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Venezuela opposition losing momentum?
September 17, 2016, 7:07 pm

Protests which just two weeks counted as many as one million people fizzled to several hundred Saturday [Xinhua]

Protests which just two weeks counted as many as one million people fizzled to several hundred Saturday [Xinhua]


Protests against President Nicholas Maduro continued in Caracas albeit in dwindling numbers, as the opposition rallied hundreds for its latest march on Friday.

Anger rose as the Venezuelan National Election Board had delayed a meeting to determine the next stage of a referendum process on Maduro’s rule to Monday citing security reasons.

Meanwhile, the opposition has accused the election board of foot-dragging and bias towards the regime.

Still, support for the opposition has waned in contrast to earlier this month when a demonstration of one million people marched through the streets of the capital.

Hundreds of thousands of Venezuelans took to the streets of the capital Caracas on Thursday to protest against President Nicholas Maduro, in what was the largest show of opposition to the government since inflation soared and vital food staples disappeared from the shelves.

Protesters dressed in white and shouted “this government will fall”, as they rallied for a referendum reinstating confidence in Maduro’s government from earlier this year to be recalled.

But elsewhere in Caracas, Maduro supporters donned red shirts, promoting the color of the ruling socialist party.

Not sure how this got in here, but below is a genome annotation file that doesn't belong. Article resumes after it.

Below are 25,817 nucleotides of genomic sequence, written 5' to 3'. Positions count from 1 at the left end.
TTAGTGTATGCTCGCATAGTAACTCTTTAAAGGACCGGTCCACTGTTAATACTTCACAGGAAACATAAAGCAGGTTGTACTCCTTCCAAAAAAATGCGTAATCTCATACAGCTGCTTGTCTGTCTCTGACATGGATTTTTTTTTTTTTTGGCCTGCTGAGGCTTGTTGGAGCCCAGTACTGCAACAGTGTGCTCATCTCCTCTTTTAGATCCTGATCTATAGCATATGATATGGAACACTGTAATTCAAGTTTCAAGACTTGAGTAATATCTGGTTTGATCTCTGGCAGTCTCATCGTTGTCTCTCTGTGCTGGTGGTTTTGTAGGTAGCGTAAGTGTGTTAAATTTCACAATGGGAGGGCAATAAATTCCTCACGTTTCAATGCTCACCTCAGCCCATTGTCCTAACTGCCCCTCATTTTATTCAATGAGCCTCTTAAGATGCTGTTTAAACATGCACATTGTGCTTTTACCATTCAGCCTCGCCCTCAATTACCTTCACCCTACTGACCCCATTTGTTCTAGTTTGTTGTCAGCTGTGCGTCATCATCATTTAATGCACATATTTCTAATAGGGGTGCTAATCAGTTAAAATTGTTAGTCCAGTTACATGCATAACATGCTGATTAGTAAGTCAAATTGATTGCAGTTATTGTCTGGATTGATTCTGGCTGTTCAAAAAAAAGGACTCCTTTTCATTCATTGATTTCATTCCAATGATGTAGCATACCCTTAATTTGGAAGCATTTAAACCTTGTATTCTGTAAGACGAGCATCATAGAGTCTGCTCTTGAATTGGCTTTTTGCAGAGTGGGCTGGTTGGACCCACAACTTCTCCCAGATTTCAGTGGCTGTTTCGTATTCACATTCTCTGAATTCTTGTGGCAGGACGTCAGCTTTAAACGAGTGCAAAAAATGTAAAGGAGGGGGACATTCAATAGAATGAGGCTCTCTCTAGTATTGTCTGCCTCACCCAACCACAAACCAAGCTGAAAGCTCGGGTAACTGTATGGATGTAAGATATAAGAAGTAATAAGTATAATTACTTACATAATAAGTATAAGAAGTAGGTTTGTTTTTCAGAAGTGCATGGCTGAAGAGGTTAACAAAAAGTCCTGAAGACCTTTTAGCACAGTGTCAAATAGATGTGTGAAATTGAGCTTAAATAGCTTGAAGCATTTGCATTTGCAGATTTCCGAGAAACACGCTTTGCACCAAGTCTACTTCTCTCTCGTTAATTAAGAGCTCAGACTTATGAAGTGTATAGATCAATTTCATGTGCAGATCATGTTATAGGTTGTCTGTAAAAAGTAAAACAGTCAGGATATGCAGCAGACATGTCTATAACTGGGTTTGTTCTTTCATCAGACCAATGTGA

At a rally organized to counter the protests, they carried flags and handwritten signs accusing the opposition of trying to mount a coup.

In order to contest Maduro’s rule, 20 per cent of eligible voter signatures need to be collected. In Venezuela, that number translated to approximately four million people.

The protests come amid a national fiscal debacle that is only set to worsen and an inflation rate that has surprised even the most pessimistic of forecasters as it nears 1,000 per cent.

Venezuela is in one of the worst economic crises in the history of Latin America.
In just the past year, food protests have increased exponentially as prices skyrocketed.

The crime rate has soared with violent robberies taking place including hundreds of looting incidents.

Venezuelans now face multiple daily power outages while businesses shut down and factory output drops significantly.

Even for those who can afford to buy food, staple scarcity has become a major challenge for the government.

The BRICS Post with inputs from Agencies

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